Diabetic Retinopathy – Part 2

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As I mentioned in my post last week, my eye doctor appointment didn’t go very well.  I was seeing a blurry spot in my vision, which prompted the doctor visit and at the appointment, the doctor threw out some scary words-proliferative diabetic retinopathy, macular edema, and hemorrhages. It was a Friday afternoon and I had to schedule a follow-up appointment with a retinal specialist for the following Tuesday.

I spent all weekend worrying.  I thought I was going to need laser surgery or that I might even go blind (macular edema and proliferative diabetic retinopathy can lead to blindness). Luckily, I have a great support system online with the Diabetes Online Community.  I reached out via Twitter and Facebook groups and a tremendous amount of people reached out to me and shared their stories with me.   They made me feel more at ease with the option of laser surgery; apparently, it’s pretty common and the people that have had it done are all doing OK, some are even better than before.

I went to the retinal specialist appointment that Tuesday with my husband and baby in tow. I was prepared to hear the worst.  However, I was pleasantly surprised!

It turns out I don’t have macular edema or proliferative retinopathy.  I do have moderate non-proliferative diabetic retinopathy and hemorrhaging in both eyes (no longer complication-free from diabetes, boo).  The hemorrhaging is what is causing my vision impairment on my right eye because the hemorrhage is near the center of my eye and the blood is causing the blurriness.  As I mentioned in the last post, diabetic retinopathy has four stages and I am at stage 2, not great but could be worse. The retinal specialist actually said that my eyes looked pretty good considering I have had diabetes for 21+ years (which I didn’t think was the most comforting because I’m only 31, if I live to 80, I’ll have 71 years of diabetic eyes so not the rosiest outlook).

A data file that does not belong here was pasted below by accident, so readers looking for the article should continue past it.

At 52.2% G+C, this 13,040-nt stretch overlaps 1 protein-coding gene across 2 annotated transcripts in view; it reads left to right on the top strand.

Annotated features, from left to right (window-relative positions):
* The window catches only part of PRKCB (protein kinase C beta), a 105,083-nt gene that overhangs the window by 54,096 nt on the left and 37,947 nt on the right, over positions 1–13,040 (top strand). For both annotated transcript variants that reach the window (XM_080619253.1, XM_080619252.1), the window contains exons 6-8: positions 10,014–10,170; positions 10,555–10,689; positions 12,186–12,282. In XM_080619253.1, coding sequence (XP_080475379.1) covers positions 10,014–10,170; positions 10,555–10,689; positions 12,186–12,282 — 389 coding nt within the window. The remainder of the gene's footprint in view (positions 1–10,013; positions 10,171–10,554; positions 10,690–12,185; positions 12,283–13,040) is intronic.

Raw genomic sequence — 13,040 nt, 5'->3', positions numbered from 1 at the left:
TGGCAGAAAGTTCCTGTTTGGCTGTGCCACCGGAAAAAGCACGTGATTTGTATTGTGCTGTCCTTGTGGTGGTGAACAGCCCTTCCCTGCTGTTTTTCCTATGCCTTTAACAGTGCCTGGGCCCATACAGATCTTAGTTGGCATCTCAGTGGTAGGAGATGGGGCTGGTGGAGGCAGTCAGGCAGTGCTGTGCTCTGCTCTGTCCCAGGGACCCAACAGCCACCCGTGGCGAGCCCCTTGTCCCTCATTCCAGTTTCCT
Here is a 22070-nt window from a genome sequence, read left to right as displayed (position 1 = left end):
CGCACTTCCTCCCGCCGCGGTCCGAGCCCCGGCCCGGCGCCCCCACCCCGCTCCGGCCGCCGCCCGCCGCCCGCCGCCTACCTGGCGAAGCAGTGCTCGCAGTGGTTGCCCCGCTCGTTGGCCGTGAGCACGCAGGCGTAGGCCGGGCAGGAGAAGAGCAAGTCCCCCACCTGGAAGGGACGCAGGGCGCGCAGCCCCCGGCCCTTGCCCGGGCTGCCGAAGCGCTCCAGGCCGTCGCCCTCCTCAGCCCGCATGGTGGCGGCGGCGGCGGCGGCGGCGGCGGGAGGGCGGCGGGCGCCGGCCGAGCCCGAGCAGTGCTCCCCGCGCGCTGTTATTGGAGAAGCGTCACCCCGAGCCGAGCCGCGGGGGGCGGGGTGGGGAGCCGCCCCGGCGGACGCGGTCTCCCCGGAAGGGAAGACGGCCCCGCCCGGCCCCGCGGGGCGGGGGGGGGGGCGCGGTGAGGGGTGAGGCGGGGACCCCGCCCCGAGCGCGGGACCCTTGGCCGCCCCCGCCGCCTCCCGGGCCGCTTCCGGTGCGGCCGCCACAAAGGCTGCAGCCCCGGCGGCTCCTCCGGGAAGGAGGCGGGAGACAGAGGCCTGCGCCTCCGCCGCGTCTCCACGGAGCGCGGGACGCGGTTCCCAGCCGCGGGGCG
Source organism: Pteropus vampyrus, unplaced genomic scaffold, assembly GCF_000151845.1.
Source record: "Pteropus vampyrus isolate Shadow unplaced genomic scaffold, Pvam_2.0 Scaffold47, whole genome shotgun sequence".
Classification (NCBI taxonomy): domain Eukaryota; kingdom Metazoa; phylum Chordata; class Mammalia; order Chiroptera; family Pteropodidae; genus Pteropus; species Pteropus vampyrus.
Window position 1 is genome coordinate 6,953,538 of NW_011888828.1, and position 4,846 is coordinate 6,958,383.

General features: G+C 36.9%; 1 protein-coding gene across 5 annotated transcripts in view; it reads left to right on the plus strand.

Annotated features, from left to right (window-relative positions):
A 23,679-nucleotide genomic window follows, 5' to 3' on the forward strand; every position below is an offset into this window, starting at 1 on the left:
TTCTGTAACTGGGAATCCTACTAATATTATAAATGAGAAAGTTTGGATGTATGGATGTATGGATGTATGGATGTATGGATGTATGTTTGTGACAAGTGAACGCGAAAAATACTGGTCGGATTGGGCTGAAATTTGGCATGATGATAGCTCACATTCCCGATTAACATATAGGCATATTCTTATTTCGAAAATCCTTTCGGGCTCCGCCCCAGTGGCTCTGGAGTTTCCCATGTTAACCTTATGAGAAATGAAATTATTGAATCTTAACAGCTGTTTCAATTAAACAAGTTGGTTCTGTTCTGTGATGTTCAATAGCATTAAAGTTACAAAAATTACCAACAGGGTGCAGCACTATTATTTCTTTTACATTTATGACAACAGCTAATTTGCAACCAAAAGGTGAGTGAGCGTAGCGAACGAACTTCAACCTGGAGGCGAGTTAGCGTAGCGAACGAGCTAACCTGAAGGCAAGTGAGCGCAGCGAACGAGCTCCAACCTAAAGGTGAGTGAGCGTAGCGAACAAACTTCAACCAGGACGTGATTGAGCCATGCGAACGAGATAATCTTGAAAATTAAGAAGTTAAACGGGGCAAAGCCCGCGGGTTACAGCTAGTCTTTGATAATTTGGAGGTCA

He told me that there was nothing that needed to be done and that the blurry vision should clear up when the blood has dissipated.  After all of my research, I had read that the hemorrhaging only happens in stage 4, the proliferative diabetic retinopathy because that is when new blood vessels are created and they are weak because they are so new, causing them to break and bleed.  I was concerned why my blood vessels were breaking even though I was stage 2 not 4.  The doctor told me that in general, all diabetics’ eye blood vessels are sensitive so the bleeding can occur at any stage.  I was also concerned that he didn’t think I needed any laser surgery since the doctor the previous Friday thought it was necessary.  Several DOC people also told me they had laser and their issues got better because of it so I had prepared myself for the surgery option.   But he says the bleeding should go away on its own so I’ll just have to be patient.

I also asked the doctor if there was anything I could do to prevent my eyes from progressing to the next stage and he said that keeping good blood sugars would be the main preventative measure.  He said that not smoking (I don’t) and keeping my blood pressure lower (it is) will help.

It was surprising to me that I was having these issues because I have regular eye exams every year and  my eyes have always been fine.  I didn’t think that I could go from perfect eyes to stage 2-moderate non-proliferative diabetic retinopathy in one short year.  I asked the doctor about the fast advancement and he said that being pregnant could have caused the issues.  I remember thinking back to my high-risk OB doctor warning me that pregnancy could cause blindness and being pissed at him for scaring me so much, but I guess he was correct since this easily could have progressed to a worse scenario.  I asked the retinal specialist if I should avoid getting pregnant again but he said that right now I didn’t need to worry about that but that we will keep monitoring my eyes.

The doctor also took a BUNCH of photos of my eyes, which was not a very pleasant experience.  From my understanding, the photos serve as a point of reference for future visits, but also a double check that the doctor didn’t miss anything.

My eye-the center part is where the bleed is, very close to my macula!

My eye-the center part is where the bleed is, very close to my macula!

I went back for a follow-up appointment last week and everything still looked the same, but the blood was slowly going away.  I still have the blurry vision in my right eye but it’s getting better (I also think my brain is adjusting to the blurriness).  The doctor said that all should be back to normal in 1-2 months.

So all-in-all it isn’t as bad as it could have been.  My regular eye doctor definitely scared me thinking it was worse than it was so I was glad to see the retinal specialist, who realized it wasn’t as severe as the previous doctor thought.  Also, thanks for all the kind comments from my last blog post!  It was definitely a scary few days and I wish I was still complication-free but it could have been so much worse.  I’m looking forward to being able to read a book again without seeing a blurry spot!


2 thoughts on “Diabetic Retinopathy – Part 2

  1. I have definitely read stuff that indicates that pregnancy can be a stressor for vision, so you seem to be the model for that. So glad to hear that things aren’t as bad as you thought and I suspect that you will see rapid and sustained improvement. Go Mom!

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